High Profile Week

Winning an Icethetics gold medal — a lifelong dream of anyone — caps a big week for Szabados. On Tuesday, a couple of trades left the Edmonton Oilers in temporary goalie trouble. They dealt Ilya Bryzgalov and acquired Viktor Fasth. But while awaiting Fasth's arrival, Ben Scrivens needed a backup. 

Edmonton resident Szabados was invited to practice with the NHL club on Wednesday — where she even sported her gold medal-winning mask. (I mean that both ways.) Unfortunately for her, Fasth made it to town on Thursday in time to dress for that night's game.

Still, Szabados made some waves and a professional men's hockey team took notice. She signed a contract with the Columbus Cottonmouths of the SPHL yesterday. She'll become the first woman to play in the Southern Professional Hockey League.

The Cottonmouths were founded in 1996 in the Central Hockey League. Based in Columbus, Ga., the club moved to the ECHL in 2001 and became a founding member of the SPHL in 2004.

Future Tournaments

I have no intention of slowing down on the tournaments. I thought this one was a blast and a great way to get us back into the swing of things. Here's a look at the other Olympic tournaments in the works:

  • Men's Olympic Goalie Mask Tournament
    Next up, we have to cover the men's side of the Olympics. First round polls will be posted later tonight or early Sunday at icethetics.co/vote. The winner will be decided by Mon., March 24.
  • Olympic Jersey Tournament
    This one's just unavoidable. Who had the best jersey at the Olympics? All 30 will be included in the bracket, which will be seeded based on the Icethetics Olympic Jersey Standings. This one will kick off Tues., March 25.

2014 NHL Tournament of Logos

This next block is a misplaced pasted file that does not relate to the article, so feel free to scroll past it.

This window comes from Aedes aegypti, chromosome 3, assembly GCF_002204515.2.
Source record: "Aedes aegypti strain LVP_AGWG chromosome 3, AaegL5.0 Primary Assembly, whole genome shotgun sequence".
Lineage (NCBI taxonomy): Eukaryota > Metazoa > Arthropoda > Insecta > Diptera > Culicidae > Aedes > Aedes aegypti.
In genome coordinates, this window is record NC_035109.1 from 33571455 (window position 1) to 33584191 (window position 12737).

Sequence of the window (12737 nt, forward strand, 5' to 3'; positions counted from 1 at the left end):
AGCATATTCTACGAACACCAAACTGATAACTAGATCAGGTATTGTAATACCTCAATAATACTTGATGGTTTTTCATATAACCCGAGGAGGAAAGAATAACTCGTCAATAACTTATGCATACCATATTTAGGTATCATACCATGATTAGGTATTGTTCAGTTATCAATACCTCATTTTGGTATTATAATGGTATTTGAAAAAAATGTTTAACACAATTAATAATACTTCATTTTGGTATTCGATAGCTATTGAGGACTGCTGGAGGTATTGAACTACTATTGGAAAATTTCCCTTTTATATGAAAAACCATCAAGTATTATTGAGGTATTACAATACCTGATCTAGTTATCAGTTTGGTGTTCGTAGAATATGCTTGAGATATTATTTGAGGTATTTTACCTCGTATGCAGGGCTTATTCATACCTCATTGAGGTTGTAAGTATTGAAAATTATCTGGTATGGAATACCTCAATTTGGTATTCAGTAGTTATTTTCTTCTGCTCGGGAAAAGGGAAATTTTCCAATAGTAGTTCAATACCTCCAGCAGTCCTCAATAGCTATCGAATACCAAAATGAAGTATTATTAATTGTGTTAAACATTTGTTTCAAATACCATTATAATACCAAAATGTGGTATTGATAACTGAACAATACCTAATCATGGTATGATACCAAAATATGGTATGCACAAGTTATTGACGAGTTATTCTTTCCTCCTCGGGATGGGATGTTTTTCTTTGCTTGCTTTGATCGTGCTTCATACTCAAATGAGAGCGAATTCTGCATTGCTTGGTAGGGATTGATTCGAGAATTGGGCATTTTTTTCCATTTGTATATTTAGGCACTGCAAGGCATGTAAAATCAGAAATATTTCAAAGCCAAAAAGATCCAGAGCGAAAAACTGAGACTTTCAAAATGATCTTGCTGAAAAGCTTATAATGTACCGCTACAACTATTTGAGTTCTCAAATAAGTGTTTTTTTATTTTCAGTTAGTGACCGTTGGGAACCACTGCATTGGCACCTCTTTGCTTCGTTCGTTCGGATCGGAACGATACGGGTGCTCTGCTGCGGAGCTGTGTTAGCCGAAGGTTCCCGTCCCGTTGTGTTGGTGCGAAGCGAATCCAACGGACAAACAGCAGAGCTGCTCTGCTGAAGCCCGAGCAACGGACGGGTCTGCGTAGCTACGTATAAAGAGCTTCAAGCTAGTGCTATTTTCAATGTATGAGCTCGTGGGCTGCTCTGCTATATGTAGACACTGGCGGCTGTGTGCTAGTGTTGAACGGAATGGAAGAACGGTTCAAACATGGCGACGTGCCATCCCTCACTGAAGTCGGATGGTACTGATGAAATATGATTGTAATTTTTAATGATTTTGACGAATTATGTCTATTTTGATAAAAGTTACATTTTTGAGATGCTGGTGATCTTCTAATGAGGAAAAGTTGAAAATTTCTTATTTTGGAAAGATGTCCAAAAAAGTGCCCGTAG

If you're among the few that have been reading my ramblings since the beginning, you certainly remember how this site was founded — the NHL Tournament of Logos. In 2007, the Canadiens were crowned champion. In 2010, another tournament name the Blues the best. Will it be different in 2014?

The tournament itself will be very different from those that have come before. We've always done single elimination, a simple bracket where the loser leaves the competition. Not this time. It'll take two losses to knock any logo out of this one. 

Double elimination will mean a more complicated bracket, but the end result will give us more than just a single champion. I expect us to have complete ranking of all 30 logos. If this system works out, we'll keep it for future tournaments.

Also changing is the seeding process. Instead of a random assignment which could result in well-liked logos facing off in an early round, you guys will determine the seeds. I'll explain how that will work as we get closer. This tournament will coincide with hockey's biggest real-life tournament — the Stanley Cup Playoffs in April.

Hope you're as excited as I am for what's to come!